Redefining culture in a 50-year-old business

We spent the last two years rebranding our 50-year-old company. What started as a project to build a new salon evolved into a new brand identity, which was far different from what preceded it. Therefore, we shifted our company mantra and brand pillars to support it from the foundational level.

Over this journey, I’ve found truly living a company’s culture takes tremendous effort and focus.

Identify a goal

To start making culture a way of life, define a simple goal. For us, it was, “To create a culture where treatment of guests and team members is more aligned.” Establishing what we’re working toward has been our North Star, guiding all other tactics.

Inclusion is key

Include the team from the start. In fact, individuals and groups of team members were interviewed to provide insights for our new company mantra and pillars.

Think of the progress as a ripple. The core leadership team led this initiative. The reach expanded when we pulled our salon managers into the process, and that continues as we target groups within the community.

We conducted internal surveys to gauge the understanding of our mantra and pillars. Team members uncovered how the culture aligns with their day-to-day lives; they just needed us to connect the dots.

In addition, I plan to bring the mission together in a collaborative, interactive day retreat, which should be another steppingstone for companywide buy-in of our new cultural direction.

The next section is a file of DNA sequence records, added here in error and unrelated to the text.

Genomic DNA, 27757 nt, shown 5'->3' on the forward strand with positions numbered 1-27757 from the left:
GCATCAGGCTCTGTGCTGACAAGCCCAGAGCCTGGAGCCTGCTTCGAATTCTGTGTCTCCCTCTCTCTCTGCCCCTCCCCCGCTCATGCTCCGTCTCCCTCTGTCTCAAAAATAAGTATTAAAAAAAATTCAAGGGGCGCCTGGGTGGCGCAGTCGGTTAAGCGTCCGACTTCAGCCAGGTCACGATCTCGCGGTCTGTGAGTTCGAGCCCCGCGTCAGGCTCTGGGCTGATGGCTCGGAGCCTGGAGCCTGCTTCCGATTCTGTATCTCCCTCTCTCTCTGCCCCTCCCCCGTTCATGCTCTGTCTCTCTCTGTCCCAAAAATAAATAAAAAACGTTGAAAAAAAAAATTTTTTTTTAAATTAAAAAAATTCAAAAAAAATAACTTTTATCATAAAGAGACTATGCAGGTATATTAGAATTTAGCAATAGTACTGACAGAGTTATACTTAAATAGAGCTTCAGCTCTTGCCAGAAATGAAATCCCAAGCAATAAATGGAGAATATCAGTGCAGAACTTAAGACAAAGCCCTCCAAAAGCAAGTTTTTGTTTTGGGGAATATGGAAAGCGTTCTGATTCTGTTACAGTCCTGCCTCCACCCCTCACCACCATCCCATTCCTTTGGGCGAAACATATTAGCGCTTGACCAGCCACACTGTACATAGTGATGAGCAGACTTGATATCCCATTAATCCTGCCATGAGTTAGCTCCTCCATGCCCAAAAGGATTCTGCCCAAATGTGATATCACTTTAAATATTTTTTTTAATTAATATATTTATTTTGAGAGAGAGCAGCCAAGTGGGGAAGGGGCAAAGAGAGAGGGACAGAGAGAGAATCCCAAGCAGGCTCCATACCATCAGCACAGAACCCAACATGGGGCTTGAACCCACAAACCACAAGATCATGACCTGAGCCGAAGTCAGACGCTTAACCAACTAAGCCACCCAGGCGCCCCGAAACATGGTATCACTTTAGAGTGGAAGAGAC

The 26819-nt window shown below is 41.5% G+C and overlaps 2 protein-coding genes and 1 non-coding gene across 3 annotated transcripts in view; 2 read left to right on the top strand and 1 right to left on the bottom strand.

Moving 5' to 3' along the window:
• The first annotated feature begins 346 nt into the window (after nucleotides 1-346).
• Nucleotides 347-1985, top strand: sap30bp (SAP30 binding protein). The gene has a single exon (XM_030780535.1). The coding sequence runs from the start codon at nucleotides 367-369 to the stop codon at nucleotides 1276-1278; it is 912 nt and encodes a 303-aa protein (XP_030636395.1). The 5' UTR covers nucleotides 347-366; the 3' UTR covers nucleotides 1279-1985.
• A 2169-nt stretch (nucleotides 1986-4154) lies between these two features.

Reinforce tactics that make an impact

We also implemented tactics to help team members feel like they’re on an even playing field. For example, to reinforce positive behaviors, meetings begin with a moment of mindfulness, then a check-in. Each agenda point is timed, allowing equal discussion time for each party. Meetings end with a recap of action items, followed by an exit ticket, which is an opportunity to share feelings about the topic discussed.

PENZONE power circles — a moment to connect with the brand, paired with intentional moments for self-care — have become a part of our cultural shift. We not only host power circles for new hires but circled back to tenured team members, training teams and more to invite them to participate and buy in.

Our initial survey brought to light a need for direct, concise and clear communication to carry the culture through all levels. After we heard this feedback, we implemented a companywide communication tool. The app and website organize department-specific information into a user-friendly application, and two-way communication has increased our reach considerably. Over 86 percent of team members are currently enrolled, fostering engagement and culture throughout.

Know it’s never done

A culture shift doesn’t happen overnight. We’ve been at this project for nearly two years, and it’s not close to completion. And I don’t expect it to be, especially for a brand that’s been around as long as we have. Buy-in takes time — and involvement from all parties involved.

We’ve found success aligning on a goal and tackling tactics to get the job done. I feel confident that as we achieve a culture of care, successes across all facets of the organization will abound.

 

Debbie Penzone is the president and CEO of Charles Penzone Inc. Debbie’s expertise as a business leader, hair professional and her avid philanthropy have earned her the respect of the salon industry and the nonprofit community. She has been recognized as one of the 20 most remarkable women in Central Ohio, one of the 20 most intriguing salon owners and was a Smart 50 winner.